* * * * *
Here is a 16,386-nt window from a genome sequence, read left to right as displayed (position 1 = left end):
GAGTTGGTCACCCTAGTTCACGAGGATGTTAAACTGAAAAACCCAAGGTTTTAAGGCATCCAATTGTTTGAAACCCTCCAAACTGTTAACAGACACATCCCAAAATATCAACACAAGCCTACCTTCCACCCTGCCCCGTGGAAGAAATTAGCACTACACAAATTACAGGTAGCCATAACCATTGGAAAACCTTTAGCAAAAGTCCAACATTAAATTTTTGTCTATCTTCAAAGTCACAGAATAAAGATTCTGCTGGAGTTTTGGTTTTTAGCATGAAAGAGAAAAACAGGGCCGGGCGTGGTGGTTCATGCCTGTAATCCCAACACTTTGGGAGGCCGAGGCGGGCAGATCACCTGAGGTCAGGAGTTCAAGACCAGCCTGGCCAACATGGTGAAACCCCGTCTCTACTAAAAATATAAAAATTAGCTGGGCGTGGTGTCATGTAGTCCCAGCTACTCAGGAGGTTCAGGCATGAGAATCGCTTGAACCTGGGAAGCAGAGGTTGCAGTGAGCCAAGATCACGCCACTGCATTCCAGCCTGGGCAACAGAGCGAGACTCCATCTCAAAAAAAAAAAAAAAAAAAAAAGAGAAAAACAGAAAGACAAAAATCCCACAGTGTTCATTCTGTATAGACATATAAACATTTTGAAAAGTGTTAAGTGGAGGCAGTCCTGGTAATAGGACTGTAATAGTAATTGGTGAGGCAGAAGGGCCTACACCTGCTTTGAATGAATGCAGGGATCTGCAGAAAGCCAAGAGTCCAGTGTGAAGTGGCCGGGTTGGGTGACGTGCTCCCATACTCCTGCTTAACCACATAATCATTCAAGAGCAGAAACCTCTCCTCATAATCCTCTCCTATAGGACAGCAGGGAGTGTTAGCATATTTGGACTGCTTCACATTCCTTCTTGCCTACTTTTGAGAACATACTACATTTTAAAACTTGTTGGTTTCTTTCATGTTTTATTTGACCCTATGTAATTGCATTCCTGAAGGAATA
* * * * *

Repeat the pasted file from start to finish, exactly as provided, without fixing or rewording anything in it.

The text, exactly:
Here is a 16,386-nt window from a genome sequence, read left to right as displayed (position 1 = left end):
GAGTTGGTCACCCTAGTTCACGAGGATGTTAAACTGAAAAACCCAAGGTTTTAAGGCATCCAATTGTTTGAAACCCTCCAAACTGTTAACAGACACATCCCAAAATATCAACACAAGCCTACCTTCCACCCTGCCCCGTGGAAGAAATTAGCACTACACAAATTACAGGTAGCCATAACCATTGGAAAACCTTTAGCAAAAGTCCAACATTAAATTTTTGTCTATCTTCAAAGTCACAGAATAAAGATTCTGCTGGAGTTTTGGTTTTTAGCATGAAAGAGAAAAACAGGGCCGGGCGTGGTGGTTCATGCCTGTAATCCCAACACTTTGGGAGGCCGAGGCGGGCAGATCACCTGAGGTCAGGAGTTCAAGACCAGCCTGGCCAACATGGTGAAACCCCGTCTCTACTAAAAATATAAAAATTAGCTGGGCGTGGTGTCATGTAGTCCCAGCTACTCAGGAGGTTCAGGCATGAGAATCGCTTGAACCTGGGAAGCAGAGGTTGCAGTGAGCCAAGATCACGCCACTGCATTCCAGCCTGGGCAACAGAGCGAGACTCCATCTCAAAAAAAAAAAAAAAAAAAAAAGAGAAAAACAGAAAGACAAAAATCCCACAGTGTTCATTCTGTATAGACATATAAACATTTTGAAAAGTGTTAAGTGGAGGCAGTCCTGGTAATAGGACTGTAATAGTAATTGGTGAGGCAGAAGGGCCTACACCTGCTTTGAATGAATGCAGGGATCTGCAGAAAGCCAAGAGTCCAGTGTGAAGTGGCCGGGTTGGGTGACGTGCTCCCATACTCCTGCTTAACCACATAATCATTCAAGAGCAGAAACCTCTCCTCATAATCCTCTCCTATAGGACAGCAGGGAGTGTTAGCATATTTGGACTGCTTCACATTCCTTCTTGCCTACTTTTGAGAACATACTACATTTTAAAACTTGTTGGTTTCTTTCATGTTTTATTTGACCCTATGTAATTGCATTCCTGAAGGAATA